Case management: This is sometimes necessary to solve problems that make psychotherapy difficult, such as lack of adequate housing or employment or a disastrous family situation. Case management today is used mainly for people suffering from severe mental illness, especially those with low income and little education. One study found that case management for severelydepressed patients in group therapy reduced the rate of quitting by 50%. [Note: this is totally different from the "case management" offered by many MCOs and insurance companies.]

Motivational enhancement: Sometimes the problem is that the patient is not yet sufficiently willing or ready to change. Motivational enhancement aims to promote confidence in the ability to change and create a climate in which commitment to change becomes possible. It is already common in the treatment of alcoholism, drug addiction, and eating disorders. [see Miller & Rolnick's book on Motivational Interviewing.]

Establishing the therapeutic alliance: Many studies have shown that the critical feature of all successful psychotherapy is a strong working relationship between the patient and the therapist. There is no formula for achieving it, although warmth, empathy, respect, and interest are always important. The alliance should be formed quickly; some believe that if it does not develop within the first three sessions, it never will.

Appointment reminders: Reminding patients of their appointments is routine for many health care professionals but sometimes avoided by psychotherapists because they want to promote responsibility in patients, or because they believe it¹s better to explore the meanings behind cancellations. The authors suggest that encouraging consistent attendance is more important.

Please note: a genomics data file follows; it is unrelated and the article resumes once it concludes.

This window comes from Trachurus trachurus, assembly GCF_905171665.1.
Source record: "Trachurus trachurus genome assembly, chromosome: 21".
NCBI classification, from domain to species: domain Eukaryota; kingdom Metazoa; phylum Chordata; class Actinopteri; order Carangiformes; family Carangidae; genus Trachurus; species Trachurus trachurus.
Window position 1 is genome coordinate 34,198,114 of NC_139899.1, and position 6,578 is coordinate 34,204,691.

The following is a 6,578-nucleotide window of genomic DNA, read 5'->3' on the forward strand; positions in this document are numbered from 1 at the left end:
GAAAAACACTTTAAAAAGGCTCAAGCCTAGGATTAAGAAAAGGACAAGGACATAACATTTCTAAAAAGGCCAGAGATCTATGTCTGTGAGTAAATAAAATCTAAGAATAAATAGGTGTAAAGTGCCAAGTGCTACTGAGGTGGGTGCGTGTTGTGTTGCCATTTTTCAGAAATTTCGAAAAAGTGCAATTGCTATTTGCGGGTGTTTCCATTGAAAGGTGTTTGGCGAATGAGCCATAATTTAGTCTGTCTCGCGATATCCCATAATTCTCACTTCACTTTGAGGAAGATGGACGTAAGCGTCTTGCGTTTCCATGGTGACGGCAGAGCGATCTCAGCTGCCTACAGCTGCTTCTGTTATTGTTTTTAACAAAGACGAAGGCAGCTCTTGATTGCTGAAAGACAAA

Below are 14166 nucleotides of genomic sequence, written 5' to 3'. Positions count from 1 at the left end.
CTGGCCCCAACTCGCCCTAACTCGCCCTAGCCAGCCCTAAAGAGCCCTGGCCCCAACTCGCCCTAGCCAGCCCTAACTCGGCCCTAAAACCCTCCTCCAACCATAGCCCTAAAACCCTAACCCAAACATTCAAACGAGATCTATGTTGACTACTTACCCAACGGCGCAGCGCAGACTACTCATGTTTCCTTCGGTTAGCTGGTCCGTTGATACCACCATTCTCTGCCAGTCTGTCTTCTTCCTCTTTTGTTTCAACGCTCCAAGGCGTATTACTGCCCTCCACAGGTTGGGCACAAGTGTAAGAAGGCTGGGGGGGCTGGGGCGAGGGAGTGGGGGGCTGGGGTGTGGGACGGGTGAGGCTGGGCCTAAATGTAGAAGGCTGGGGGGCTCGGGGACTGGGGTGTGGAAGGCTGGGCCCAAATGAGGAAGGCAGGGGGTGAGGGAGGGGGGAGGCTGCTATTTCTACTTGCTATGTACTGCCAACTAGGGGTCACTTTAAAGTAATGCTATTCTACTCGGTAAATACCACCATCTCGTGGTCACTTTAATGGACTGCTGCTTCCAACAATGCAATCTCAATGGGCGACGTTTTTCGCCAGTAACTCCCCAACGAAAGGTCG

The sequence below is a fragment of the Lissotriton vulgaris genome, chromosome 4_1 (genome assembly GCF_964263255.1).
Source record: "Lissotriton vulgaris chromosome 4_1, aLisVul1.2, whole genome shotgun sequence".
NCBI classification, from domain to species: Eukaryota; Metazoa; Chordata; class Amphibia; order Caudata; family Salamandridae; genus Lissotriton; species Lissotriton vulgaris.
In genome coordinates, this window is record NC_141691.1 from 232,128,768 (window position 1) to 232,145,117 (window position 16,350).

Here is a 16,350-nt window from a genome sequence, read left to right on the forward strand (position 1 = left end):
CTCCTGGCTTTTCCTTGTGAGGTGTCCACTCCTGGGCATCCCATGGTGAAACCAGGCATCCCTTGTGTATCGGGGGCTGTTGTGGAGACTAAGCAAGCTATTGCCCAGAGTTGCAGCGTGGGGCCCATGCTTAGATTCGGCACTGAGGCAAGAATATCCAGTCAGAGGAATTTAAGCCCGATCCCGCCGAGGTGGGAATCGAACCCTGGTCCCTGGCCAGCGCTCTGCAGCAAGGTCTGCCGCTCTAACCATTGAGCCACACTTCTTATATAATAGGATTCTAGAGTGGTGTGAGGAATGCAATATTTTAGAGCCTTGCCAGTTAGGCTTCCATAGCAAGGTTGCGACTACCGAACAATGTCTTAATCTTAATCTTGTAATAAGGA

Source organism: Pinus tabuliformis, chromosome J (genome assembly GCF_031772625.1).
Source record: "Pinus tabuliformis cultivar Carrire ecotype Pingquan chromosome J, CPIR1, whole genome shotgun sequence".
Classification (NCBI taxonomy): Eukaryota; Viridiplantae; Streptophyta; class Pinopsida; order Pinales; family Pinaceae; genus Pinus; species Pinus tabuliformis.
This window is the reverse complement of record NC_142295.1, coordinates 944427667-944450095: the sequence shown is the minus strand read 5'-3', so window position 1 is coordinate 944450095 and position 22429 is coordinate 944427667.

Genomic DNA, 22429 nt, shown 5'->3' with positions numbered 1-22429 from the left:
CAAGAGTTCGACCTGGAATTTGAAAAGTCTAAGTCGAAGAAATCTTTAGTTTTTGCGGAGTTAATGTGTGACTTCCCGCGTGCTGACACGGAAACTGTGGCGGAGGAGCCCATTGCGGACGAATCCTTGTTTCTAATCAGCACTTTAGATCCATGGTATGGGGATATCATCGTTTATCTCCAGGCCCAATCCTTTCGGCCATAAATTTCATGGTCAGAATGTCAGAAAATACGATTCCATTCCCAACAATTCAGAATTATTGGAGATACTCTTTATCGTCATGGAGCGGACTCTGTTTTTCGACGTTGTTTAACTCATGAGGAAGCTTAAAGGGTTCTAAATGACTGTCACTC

Facilitating expression of feelings: The therapist must create an atmosphere in which a patient can safely discuss uncomfortable feelings, doubts, and questions about the therapy and the therapist. Otherwise, the patient may become uneasy and abandon the therapeutic project.

The authors note that there has been far too little research on this subject. They point out that no single strategy will work for all patients and in all situations, and they recommend that clinicians try several approaches. But only more research will make it possible to compare ways of preventing dropouts and to suggest more specific recommendations.

References

Ogrodniczuk JS, et al. (2005). Strategies for Reducing Patient-Initiated Premature Termination of Psychotherapy, Harvard Review of Psychiatry, 13, No. 2, pp. 57& 70
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  #6  
Unread October 7th, 2005, 09:40 PM
James Pretzer James Pretzer is offline
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Default Getting Better Results from Homework Assignments

Detweiler-Bedell & Whisman (2005) have published a study that examines whether the way in which homework is assigned and reviewed influences the outcome of CT for depression. They found that outcomes were better when the therapist set concrete homework goals (e.g. specified the amount of homework to do, how often to do the homework, or how much time to spend on it) and/or provided written reminders of the assignment for the client to take home. Client involvement in homework assignment and homework review were also associated with better outcomes.
Detweiler-Bedell, J. B. & Whisman, M. A. (2005). A lesson in assigning homework: Therapist, client, and task characteristics in cognitive therapy for depression. Professional Psychology: Theory, Research, and Practice, 36, 219-223.